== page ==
CFP: Hypatia Special Issue “Contested Terrains: Third World Women, Feminisms, and Geopolitics”
May 04, 2015 → Dec 07, 2015
Call For Papers: Hypatia Special Issue "Contested Terrains: Third World Women, Feminisms, and Geopolitics"
Volume 32 Issue 3, 2017
Guest Editors: Ranjoo Herr (Bentley University) and Shelley Park (University of Central Florida)
Hypatia seeks papers for a special issue on “Contested Terrains” featuring feminist scholarship that explores the varied geopolitical landscapes on which contestations about feminist theories and practices regarding Third World women are situated. The experiences and perspectives of Third World women have been frequently erased, distorted and manipulated both by dominant feminist discourses and by dominant geopolitical discourses. Long after the proclaimed demise of second wave feminism in the academy, neoliberal feminist discourses continue to dominate within neocolonial geopolitical regimes. Conventional geopolitical discourses flatten the complexity of Third World women’s lives and ignore their diversely embodied, material and psychic realities within nations by emphasizing conflicts and alliances between nation-states. We invite feminist analyses that rescale geopolitical landscapes, shifting our attention from the macroscopic perspectives of international affairs and globalization to the smaller scale connections between space and politics that play out at the level of Third World women’s intimate lives, community practices, and everyday tactics of survival and resistance. Papers that explore the ways in which race, ethnicity, class, gender, sexuality, disability, age and other forms of difference intersect with issues of geopolitical location are encouraged.
This special issue starts from the premise that differences and disagreements among women have value. Thus, we encourage submissions that explore tensions among women—locally, regionally, nationally and globally—as a potential source of productive feminist questioning, reflection, knowledge and practice. At the same time, such tensions should not be romanticized; disagreements are experienced differently and disproportionately by diverse participants with varying issues at stake. Because the material and psychic consequences of disagreement are rarely distributed evenly across geopolitical terrains, contributors are encouraged to analyze the consequences—as well as the origins—of contestations between and among Third World and First World women.
We use the identifier “Third World women” here to center the perspectives of women of color who—whether living in the Third World or in the First World—contest the neocolonialism and cultural imperialism of the First World, including First World feminisms. However, contributions critically examining geopolitical divisions of the globe into “First” and “Third” worlds (or other conventional geopolitical mappings) are welcome. How best to describe the differing geopolitical contexts of different feminisms in the era of economic, political, and cultural globalization is—and should be—itself a site of contestation.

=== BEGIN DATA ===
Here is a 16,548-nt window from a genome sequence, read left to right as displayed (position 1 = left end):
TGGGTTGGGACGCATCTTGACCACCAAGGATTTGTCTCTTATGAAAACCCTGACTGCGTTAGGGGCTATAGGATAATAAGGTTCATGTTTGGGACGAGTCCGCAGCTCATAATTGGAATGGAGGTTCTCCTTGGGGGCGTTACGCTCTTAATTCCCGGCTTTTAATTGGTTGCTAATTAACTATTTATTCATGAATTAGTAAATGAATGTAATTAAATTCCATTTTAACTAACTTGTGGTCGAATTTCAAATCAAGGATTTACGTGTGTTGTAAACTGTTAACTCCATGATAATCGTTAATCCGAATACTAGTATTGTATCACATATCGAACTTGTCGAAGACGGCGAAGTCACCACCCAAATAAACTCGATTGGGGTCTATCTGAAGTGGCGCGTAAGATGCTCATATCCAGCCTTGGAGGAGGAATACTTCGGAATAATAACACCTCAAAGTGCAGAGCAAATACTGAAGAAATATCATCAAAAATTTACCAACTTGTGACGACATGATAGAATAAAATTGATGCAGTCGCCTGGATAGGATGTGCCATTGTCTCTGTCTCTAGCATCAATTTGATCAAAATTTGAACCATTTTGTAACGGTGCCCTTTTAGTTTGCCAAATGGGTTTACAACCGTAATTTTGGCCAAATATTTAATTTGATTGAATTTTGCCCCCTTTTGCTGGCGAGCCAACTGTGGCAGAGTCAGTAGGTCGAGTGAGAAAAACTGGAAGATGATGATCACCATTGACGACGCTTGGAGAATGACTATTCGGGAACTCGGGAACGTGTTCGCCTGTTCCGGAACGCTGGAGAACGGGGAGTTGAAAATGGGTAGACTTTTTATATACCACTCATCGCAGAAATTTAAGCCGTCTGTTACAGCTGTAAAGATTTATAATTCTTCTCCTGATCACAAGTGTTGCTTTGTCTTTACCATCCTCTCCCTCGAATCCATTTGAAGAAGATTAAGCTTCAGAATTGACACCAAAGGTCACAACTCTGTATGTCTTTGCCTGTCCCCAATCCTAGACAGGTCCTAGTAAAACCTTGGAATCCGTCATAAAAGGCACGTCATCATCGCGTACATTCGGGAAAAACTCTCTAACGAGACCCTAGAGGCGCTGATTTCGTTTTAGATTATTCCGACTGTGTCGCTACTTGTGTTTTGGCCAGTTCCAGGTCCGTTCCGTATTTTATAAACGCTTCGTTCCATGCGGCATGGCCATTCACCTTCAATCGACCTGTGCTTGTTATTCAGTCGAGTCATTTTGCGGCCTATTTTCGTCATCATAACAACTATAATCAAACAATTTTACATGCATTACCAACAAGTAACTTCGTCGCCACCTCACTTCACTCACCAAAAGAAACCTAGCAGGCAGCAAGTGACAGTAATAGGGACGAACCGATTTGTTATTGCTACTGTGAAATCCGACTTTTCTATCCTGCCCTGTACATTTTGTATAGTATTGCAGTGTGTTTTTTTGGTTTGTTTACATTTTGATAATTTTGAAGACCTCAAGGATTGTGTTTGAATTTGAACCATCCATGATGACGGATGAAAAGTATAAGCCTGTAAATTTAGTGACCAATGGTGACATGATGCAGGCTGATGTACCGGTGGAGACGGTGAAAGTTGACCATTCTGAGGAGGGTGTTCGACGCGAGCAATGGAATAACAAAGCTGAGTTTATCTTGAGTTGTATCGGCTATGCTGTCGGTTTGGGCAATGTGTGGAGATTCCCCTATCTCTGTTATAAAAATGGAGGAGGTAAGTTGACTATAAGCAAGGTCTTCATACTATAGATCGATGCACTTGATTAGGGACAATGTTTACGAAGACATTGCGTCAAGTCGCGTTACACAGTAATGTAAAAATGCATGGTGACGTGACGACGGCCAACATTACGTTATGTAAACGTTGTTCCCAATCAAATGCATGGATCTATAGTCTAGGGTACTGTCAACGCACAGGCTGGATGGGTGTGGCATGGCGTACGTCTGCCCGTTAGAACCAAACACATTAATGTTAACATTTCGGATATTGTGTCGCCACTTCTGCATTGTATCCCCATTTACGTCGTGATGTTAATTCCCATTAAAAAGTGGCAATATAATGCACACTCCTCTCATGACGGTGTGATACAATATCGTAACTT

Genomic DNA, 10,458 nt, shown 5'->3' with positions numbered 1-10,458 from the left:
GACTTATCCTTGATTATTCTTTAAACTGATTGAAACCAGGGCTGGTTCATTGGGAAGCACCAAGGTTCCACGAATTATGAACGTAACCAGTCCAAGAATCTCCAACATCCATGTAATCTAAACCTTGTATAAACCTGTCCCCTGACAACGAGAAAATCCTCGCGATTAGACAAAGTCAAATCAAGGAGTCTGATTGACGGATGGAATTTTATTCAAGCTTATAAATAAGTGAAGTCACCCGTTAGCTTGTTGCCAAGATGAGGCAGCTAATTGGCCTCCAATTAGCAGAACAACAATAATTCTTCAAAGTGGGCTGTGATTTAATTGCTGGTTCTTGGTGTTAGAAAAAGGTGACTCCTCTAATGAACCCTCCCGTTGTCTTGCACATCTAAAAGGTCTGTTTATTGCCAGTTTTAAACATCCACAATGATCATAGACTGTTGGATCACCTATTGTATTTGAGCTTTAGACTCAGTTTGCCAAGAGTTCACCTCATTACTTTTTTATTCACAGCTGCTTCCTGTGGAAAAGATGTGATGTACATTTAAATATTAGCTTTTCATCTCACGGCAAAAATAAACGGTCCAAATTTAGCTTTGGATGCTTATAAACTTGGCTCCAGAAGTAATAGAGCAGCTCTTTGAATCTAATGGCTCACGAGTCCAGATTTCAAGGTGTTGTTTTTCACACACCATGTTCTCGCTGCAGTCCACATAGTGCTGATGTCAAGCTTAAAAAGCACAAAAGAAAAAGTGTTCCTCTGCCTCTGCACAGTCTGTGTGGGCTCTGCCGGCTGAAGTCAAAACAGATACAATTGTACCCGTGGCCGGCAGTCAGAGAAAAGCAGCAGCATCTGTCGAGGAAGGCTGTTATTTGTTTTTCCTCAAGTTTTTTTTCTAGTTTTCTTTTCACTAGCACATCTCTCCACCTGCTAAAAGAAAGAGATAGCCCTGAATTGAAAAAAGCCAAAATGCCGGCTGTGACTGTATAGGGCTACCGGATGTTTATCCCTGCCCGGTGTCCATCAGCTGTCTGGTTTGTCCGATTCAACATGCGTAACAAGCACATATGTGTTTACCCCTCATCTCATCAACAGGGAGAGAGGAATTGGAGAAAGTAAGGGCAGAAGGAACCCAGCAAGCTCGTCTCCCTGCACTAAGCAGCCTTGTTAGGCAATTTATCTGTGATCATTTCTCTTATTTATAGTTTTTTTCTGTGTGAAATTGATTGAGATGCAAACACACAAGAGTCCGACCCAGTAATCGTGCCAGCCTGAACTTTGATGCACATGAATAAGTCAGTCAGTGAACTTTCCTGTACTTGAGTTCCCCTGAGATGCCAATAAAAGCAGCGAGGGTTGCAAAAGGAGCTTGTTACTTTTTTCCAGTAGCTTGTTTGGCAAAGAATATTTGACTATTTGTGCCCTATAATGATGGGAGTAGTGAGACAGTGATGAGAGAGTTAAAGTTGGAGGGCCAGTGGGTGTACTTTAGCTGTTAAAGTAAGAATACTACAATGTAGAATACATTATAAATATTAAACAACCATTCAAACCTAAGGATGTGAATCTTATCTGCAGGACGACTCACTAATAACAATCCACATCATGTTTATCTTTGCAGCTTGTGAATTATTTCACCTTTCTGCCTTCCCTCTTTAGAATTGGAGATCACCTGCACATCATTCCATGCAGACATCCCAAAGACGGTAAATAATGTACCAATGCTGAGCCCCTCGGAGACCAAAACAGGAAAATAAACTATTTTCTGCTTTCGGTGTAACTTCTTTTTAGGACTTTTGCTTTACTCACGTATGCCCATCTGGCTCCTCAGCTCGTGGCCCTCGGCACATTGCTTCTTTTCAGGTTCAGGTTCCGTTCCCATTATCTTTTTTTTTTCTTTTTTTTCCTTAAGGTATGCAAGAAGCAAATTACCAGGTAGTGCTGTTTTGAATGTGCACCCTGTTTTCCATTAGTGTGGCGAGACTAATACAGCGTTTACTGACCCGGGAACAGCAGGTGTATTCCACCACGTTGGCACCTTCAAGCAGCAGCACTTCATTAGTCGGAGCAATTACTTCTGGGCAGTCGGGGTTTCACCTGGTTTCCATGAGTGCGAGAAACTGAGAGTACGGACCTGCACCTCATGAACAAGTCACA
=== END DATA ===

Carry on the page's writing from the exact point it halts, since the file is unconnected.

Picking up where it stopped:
Possible topics may include:
• Contested discursive terrains: For example, the contested geopolitical partitionings of West/East; North/South; or First World/Third World and competing feminist understandings of globalization as embedded in theories of “Third World feminism,” “transnational feminism,” “women of color feminism,” “postcolonial feminism,” and “global feminism.”
• Contested epistemological terrains: For example, inequitable access to publishing resources, the privileging of written over oral traditions, and different understandings of cultural intelligibility.
• Contested political terrains: For example, the geopolitics of war, military occupations, nationalism, patriotism, terrorism, migration, border patrols, detention, and deportation; differing experiences of trauma and violence, security and danger . • Contested economic terrains: For example, resource conflicts between and among women (and girls) situated differently as owners, sellers, consumers, workers and commodities in various industries ranging from agriculture to technology to tourism.
• Contested terrains of kinship: For example, local and global disagreements among women concerning the ethics of polygamy, arranged marriages, transnational adoptions, and other familial forms.
• Contested terrains of solidarity: For example, the struggles that arise between women, locally and globally, with different ethico-political values or priorities; how allies often harm those they intend to help.
Submission deadline: December 1, 2015
Papers should be no more than 8000 words, inclusive of notes and bibliography, prepared for anonymous review, and accompanied by an abstract of no more than 200 words. In addition to articles, we invite submissions for our Musings section. These should not exceed 3,000 words, including footnotes and references. All submissions will be subject to external review. For details please see Hypatia’s submission guidelines.
Please submit your paper to manuscripts. When you submit, make sure to select “Contested Terrains” as your manuscript type, and also send an email to the guest editor(s) indicating the title of the paper you have submitted: Ranjoo S. Herr at Herr and Shelley Park at Park